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LI housing market remains strong for high-end homes, report shows

Across Long Island, buyers signed contracts on 2,990

Across Long Island, buyers signed contracts on 2,990 single-family homes in September, up 34% year-over-year for all price ranges, a report shows. Credit: Danielle Silverman

Long Island’s homebuying frenzy extended into September, with especially strong demand for the highest-priced homes, though the pace of sales has begun to level off.

Across Long Island, excluding the East End, buyers signed contracts on 2,990 single-family homes in September, up 34% year-over-year for all price ranges, the brokerage Douglas Elliman and the appraisal company Miller Samuel said in a report to be released Friday. The number of pending sales jumped by 130% for houses listed in the $600,000 to $999,999 range, and by 156% for $1-million-and-up houses, the report shows.

In the Hamptons, single-family-home pending sales spiked by 76% year-over-year, and more than tripled for homes listed for $2 million to $5 million. The same pattern — a large increase overall, with the biggest boost at the top — held true on the North Fork, where the number of single-family-home contract signings increased annually by 40%, and tripled in the $1-million-and-up market, with 22 pending sales compared with seven the previous September.

In a sign that the Long Island market is becoming a little less frenetic, the number of contract signings dropped last month compared with July and August. In July — the first full month of sales after the real estate market’s COVID-19 restrictions were lifted on June 10 — buyers in Nassau and western Suffolk signed 3,640 contracts, a 41% annual jump. In August, there were 3,317 pending sales, up 28% from a year earlier.

The Island’s housing market has benefited from a surge of buying activity that was delayed during the COVID-19 shutdown, along with low interest rates and an influx of buyers coming from New York City in search of more space, said Ann Conroy, CEO of Douglas Elliman’s Long Island division.

"It was a perfect recipe for buying a home in the suburbs," Conroy said. "Open houses are still packed, jammed. … If a home is properly priced, we're getting the same amount of bidding wars."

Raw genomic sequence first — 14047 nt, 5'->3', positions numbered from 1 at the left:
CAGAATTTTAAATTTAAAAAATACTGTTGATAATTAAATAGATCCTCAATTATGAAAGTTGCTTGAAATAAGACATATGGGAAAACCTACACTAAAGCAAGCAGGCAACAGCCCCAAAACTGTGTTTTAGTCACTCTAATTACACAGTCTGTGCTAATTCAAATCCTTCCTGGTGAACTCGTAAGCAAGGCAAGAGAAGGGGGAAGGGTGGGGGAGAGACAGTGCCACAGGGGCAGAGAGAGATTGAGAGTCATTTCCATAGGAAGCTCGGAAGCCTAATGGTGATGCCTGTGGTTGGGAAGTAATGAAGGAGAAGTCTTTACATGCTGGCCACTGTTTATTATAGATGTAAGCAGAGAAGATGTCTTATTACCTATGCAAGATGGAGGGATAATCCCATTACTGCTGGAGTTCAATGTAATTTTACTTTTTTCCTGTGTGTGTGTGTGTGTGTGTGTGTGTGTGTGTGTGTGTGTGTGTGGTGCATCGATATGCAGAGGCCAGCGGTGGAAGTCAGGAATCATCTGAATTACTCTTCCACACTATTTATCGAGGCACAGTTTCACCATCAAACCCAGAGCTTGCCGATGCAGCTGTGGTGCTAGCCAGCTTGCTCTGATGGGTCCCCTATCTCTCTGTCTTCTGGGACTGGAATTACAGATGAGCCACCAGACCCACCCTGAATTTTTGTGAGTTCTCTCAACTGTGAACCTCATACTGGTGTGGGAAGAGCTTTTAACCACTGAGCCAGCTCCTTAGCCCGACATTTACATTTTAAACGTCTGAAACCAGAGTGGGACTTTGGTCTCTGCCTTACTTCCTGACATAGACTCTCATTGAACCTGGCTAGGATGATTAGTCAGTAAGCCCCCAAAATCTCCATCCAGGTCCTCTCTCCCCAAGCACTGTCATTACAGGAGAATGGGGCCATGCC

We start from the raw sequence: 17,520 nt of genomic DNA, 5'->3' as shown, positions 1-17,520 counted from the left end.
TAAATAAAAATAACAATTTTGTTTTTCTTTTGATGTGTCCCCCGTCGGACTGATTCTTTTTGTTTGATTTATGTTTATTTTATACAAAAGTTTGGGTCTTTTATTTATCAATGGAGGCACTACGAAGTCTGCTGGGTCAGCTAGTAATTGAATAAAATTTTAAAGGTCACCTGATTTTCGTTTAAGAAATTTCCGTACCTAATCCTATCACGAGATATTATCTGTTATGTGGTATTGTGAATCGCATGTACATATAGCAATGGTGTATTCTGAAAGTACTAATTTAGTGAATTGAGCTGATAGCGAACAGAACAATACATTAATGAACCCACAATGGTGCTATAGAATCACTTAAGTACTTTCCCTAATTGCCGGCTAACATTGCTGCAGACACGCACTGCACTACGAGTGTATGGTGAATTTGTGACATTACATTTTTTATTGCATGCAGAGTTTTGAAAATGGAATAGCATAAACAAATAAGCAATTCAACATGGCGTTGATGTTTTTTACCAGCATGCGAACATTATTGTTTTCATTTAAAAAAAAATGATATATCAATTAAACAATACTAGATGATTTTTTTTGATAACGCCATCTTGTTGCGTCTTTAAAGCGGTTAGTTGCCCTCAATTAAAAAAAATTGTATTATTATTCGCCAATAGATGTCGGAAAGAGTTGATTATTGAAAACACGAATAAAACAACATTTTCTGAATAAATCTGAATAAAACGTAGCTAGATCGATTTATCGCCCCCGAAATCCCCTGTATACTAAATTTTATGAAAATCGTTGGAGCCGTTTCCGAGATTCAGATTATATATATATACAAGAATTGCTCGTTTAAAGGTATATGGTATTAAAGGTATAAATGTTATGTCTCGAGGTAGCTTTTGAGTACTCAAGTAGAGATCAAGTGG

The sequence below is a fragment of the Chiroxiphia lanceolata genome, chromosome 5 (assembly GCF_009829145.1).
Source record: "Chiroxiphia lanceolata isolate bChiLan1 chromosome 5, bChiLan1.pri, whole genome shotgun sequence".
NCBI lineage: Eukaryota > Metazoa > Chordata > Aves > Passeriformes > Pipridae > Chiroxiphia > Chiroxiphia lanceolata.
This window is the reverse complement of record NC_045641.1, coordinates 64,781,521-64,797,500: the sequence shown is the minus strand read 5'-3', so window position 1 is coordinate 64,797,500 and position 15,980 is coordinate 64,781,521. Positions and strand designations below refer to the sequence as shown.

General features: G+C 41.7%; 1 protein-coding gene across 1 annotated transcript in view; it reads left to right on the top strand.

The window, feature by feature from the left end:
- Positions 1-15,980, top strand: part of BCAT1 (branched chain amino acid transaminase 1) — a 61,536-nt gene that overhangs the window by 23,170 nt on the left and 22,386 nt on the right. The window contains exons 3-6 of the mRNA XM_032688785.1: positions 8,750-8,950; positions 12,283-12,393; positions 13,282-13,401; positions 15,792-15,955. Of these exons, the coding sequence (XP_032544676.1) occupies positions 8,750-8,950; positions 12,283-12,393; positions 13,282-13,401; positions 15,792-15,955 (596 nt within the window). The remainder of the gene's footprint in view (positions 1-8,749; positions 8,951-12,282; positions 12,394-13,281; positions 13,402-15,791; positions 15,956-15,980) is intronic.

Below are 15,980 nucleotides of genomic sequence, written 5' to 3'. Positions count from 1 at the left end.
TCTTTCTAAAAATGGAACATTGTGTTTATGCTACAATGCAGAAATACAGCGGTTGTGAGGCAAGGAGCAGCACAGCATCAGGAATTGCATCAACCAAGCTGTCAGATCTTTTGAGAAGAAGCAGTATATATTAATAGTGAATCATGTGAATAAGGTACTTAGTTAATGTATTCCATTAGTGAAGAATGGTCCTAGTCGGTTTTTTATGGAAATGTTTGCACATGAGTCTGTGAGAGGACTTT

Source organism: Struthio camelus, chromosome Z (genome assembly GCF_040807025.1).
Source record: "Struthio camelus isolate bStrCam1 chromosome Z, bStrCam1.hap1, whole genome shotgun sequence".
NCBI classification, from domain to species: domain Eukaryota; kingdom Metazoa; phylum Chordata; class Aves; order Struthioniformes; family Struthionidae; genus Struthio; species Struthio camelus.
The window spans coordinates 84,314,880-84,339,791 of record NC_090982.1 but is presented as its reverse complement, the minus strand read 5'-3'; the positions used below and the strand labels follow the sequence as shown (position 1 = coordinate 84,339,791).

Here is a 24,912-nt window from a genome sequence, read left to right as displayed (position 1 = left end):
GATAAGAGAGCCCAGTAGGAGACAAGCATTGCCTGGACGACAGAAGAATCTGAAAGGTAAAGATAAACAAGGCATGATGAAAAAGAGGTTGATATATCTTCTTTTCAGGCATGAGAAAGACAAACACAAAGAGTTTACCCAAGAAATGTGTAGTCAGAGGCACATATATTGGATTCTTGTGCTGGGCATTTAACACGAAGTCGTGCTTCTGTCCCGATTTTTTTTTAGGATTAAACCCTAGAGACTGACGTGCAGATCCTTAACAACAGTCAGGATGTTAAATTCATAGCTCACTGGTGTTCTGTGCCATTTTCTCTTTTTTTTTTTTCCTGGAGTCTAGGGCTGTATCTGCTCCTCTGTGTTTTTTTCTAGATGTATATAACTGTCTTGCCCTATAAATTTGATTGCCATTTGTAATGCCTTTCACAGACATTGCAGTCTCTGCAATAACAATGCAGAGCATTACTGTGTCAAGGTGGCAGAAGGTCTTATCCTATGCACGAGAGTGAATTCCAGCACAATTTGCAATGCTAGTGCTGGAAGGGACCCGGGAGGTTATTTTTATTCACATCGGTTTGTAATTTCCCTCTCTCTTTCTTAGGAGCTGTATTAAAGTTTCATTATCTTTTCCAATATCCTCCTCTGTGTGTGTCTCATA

Some New York City residents are watching COVID-19 infection rates starting to climb in other areas, she said, and they "want their space in the country or their weekend home."

However, she said, the influx of city buyers "is starting to settle down."

The pent-up demand from the shutdown, which prohibited in-person showings by real estate agents from March until June 10, "has been largely satiated," and sales activity is starting to plateau on Long Island, said Jonathan Miller, president and CEO of Miller Samuel.

Plus, he said, "continued uncertainty" about the upcoming presidential election and the pandemic could lead some buyers to put off decisions about purchases.

Miller predicted that a COVID-19 vaccine would largely halt the migration out of Manhattan, though he said companies are likely to continue to allow employees to work remotely, which should benefit suburban housing markets. "We’re at peak Zoom, where people are comfortable working at home and they don’t have to commute," he said. "The tether between work and home has become much longer."

That trend also has been a boon to the East End market, he said.

"The Hamptons remains a rocket ship," he said. The region, he said, "has benefited from the ‘co-primary’ concept of people looking at this luxury second home market as … a market where someone could imagine living or staying there for extended periods of time, and not necessarily in the summer. And that has really driven demand."

Annual increases in single-family contract signings on Long Island, excluding the East End

All price ranges: +34%

$600,000-$999,999: +130%

$1M+: +156%

Source: Douglas Elliman and Miller Samuel

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